LEAD Academy Reflection
Let me start by saying I have never been to the aquarium without children and I had a completely different experience during the LEAD field trip than anytime I have ever been there in the past. One Fellow felt guilty for having so much fun there without her children. I felt completely relaxed, which I do not get to experience a great deal with a 4 and a 7 year old at home.
It started as any other day, anticipating another exciting field trip arranged for us by the LEAD Committee. The National Aquarium was to be even more special because it would be our last trip together before commencement, and the Aquarium administrators are developing their own leadership program for their employees based on Catholic Charities’ LEAD program, which is an enormous compliment. They picked our brains about how to go about developing it in a way which supports the expansion of world-renowned programs here in Baltimore and supports the staff making it happen.
Our day started in the 4D theatre where we watched “Sea Monsters.” It was more of an experience than a movie viewing. Water and wind sprayed us at various parts of the movie, and we were educated about the life of “Dolly,” a prehistoric sea creature whose bones had been discovered in 1812 in Kansas.
We met a Hyacinth McCaw who said “hello” and only visits with guests because she is not on display at the Aquarium. She works throughout each day with various trainers so as not to get attached to any one in particular and practices skills which make her better able to respond to emergency medical procedures if ever needed, such as putting on an oxygen mask. The trainer who introduced us to the McCaw, Christine, was a delight as she was so passionate about her work.
We were then free to explore the aquarium on our own and the same approach was taken in the dolphin training experience that Christine facilitated with the McCaw. They cancelled the dolphin shows a few years ago and now educate the public at various times throughout the day about the training the dolphins experience, which helps them thrive in the aquarium environment. Their rewards for practicing their fin movements consist of pushing balls with their noses and eating fish. The staff told us they make changes in programming according to feedback received from attendees and this seems to have been a positive change as the dolphin experience is now included in the price of admission.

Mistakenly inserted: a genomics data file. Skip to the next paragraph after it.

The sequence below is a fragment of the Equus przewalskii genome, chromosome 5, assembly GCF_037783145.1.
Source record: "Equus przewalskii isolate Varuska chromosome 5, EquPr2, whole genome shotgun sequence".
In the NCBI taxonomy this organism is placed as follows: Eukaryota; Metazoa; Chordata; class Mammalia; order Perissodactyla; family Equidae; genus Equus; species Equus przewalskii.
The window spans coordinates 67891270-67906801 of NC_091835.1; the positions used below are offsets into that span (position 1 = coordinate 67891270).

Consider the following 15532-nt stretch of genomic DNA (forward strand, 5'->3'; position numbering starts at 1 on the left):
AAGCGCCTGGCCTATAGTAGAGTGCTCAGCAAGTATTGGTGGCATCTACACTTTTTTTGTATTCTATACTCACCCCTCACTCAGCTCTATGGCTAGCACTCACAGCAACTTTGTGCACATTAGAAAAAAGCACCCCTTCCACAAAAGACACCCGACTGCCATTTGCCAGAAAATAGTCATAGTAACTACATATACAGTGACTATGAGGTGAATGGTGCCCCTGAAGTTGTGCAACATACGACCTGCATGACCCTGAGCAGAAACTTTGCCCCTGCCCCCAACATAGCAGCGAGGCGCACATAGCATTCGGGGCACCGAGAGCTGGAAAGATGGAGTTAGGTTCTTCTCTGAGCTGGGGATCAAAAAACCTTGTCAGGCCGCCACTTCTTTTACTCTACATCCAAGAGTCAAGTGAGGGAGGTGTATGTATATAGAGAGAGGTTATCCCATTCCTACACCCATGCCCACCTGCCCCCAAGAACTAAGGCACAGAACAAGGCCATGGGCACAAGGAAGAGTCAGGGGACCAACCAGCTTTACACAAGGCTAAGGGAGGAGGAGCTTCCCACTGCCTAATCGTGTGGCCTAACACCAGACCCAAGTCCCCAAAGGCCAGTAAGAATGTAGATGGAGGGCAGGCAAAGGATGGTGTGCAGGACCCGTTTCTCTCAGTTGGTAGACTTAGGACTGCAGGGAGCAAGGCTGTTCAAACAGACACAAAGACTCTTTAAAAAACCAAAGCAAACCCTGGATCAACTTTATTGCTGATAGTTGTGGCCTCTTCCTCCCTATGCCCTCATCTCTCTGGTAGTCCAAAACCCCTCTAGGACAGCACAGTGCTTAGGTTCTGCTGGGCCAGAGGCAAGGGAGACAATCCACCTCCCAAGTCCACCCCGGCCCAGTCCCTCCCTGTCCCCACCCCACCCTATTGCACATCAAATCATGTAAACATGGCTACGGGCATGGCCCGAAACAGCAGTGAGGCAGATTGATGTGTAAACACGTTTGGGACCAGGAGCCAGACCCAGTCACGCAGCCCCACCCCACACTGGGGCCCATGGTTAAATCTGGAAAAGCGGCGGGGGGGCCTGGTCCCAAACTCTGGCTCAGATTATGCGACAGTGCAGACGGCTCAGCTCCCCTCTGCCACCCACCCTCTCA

The National Aquarium also had to adjust and make changes in programming due to attendance levels which were negatively impacted by the curfew imposed as a result of riots that took place in Baltimore after the death of Freddie Gray on April 19, 2015. The negative image Baltimore has received in the aftermath has affected tourism and businesses that rely on worldwide attention have suffered. Our 2015 theme “Leadership under Fire” has been applicable to the Aquarium during the attendance shortfalls in April and they appear to have handled it with grace, being as truthful with concerned guests as possible. Guests have been calling prior to their planned visits, asking if they would be safe. The Aquarium has been making assurances, but the numbers do not lie. The Aquarium may have to sacrifice future programming if attendance does not pick up, so I would encourage everyone in and near Baltimore to take a trip to local businesses which rely on tourism.
One of the newest additions to the National Aquarium is the touch exhibit which opened on May 12, 2015. Guests are encouraged to touch jellyfish and sting rays in order to feel their skin and educators are on hand for any questions. The exhibit is bright and seems to have filled a once empty space from which it is still easy to view the black-tipped reef below. It surprised me how nervous I was to touch an animal, but I quickly encourage my children when they have the opportunity to experience something live up-close and personal. I was glad to have a different experience at the National Aquarium and plan to take my children again soon so they can see the new exhibits that were not there when they went last summer.
I was completely surprised how relaxing my experience was. I encourage you to go by yourself sometime to the National Aquarium and to listen to the soothing music, reflect on the movement of the water, take in the beauty of Baltimore’s Inner Harbor, and appreciate our connection to the ocean. It will surely help you become a better leader in your own right.
Kerry Ford Morancy is a Therapist at the Fallstaff outpatient mental health clinic and a Fellow in the LEAD Academy Class of 2015. Kerry works mainly at Pimlico Elementary/Middle school providing individual and family counseling and prevention activities such as small groups and teacher presentations. Supporting her in this journey, among others, are her supervisor, Sherry Sullivan, and her mentor, Kristen Kinkopf of Mission Integration and Planning.